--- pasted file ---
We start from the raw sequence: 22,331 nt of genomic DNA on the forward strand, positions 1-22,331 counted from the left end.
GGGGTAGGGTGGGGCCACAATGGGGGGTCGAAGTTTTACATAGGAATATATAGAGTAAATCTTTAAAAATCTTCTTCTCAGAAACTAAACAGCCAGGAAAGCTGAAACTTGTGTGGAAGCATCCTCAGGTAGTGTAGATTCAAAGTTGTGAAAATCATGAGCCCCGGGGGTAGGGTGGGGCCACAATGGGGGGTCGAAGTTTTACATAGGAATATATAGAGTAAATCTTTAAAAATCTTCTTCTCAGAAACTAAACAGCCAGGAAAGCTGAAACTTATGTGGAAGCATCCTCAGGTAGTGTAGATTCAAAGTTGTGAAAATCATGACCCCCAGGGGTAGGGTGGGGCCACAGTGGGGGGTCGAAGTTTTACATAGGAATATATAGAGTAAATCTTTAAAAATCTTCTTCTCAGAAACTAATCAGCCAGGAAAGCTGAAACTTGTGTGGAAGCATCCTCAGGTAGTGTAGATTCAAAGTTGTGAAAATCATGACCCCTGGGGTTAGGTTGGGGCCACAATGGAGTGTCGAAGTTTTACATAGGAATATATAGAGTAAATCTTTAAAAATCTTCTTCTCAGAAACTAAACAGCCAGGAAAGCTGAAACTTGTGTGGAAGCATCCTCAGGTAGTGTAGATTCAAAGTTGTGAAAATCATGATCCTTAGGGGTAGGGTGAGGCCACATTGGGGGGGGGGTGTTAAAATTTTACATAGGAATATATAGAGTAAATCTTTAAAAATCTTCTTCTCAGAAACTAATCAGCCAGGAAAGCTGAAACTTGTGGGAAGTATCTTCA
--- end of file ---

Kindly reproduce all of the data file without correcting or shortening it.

We start from the raw sequence: 22,331 nt of genomic DNA on the forward strand, positions 1-22,331 counted from the left end.
GGGGTAGGGTGGGGCCACAATGGGGGGTCGAAGTTTTACATAGGAATATATAGAGTAAATCTTTAAAAATCTTCTTCTCAGAAACTAAACAGCCAGGAAAGCTGAAACTTGTGTGGAAGCATCCTCAGGTAGTGTAGATTCAAAGTTGTGAAAATCATGAGCCCCGGGGGTAGGGTGGGGCCACAATGGGGGGTCGAAGTTTTACATAGGAATATATAGAGTAAATCTTTAAAAATCTTCTTCTCAGAAACTAAACAGCCAGGAAAGCTGAAACTTATGTGGAAGCATCCTCAGGTAGTGTAGATTCAAAGTTGTGAAAATCATGACCCCCAGGGGTAGGGTGGGGCCACAGTGGGGGGTCGAAGTTTTACATAGGAATATATAGAGTAAATCTTTAAAAATCTTCTTCTCAGAAACTAATCAGCCAGGAAAGCTGAAACTTGTGTGGAAGCATCCTCAGGTAGTGTAGATTCAAAGTTGTGAAAATCATGACCCCTGGGGTTAGGTTGGGGCCACAATGGAGTGTCGAAGTTTTACATAGGAATATATAGAGTAAATCTTTAAAAATCTTCTTCTCAGAAACTAAACAGCCAGGAAAGCTGAAACTTGTGTGGAAGCATCCTCAGGTAGTGTAGATTCAAAGTTGTGAAAATCATGATCCTTAGGGGTAGGGTGAGGCCACATTGGGGGGGGGGTGTTAAAATTTTACATAGGAATATATAGAGTAAATCTTTAAAAATCTTCTTCTCAGAAACTAATCAGCCAGGAAAGCTGAAACTTGTGGGAAGTATCTTCA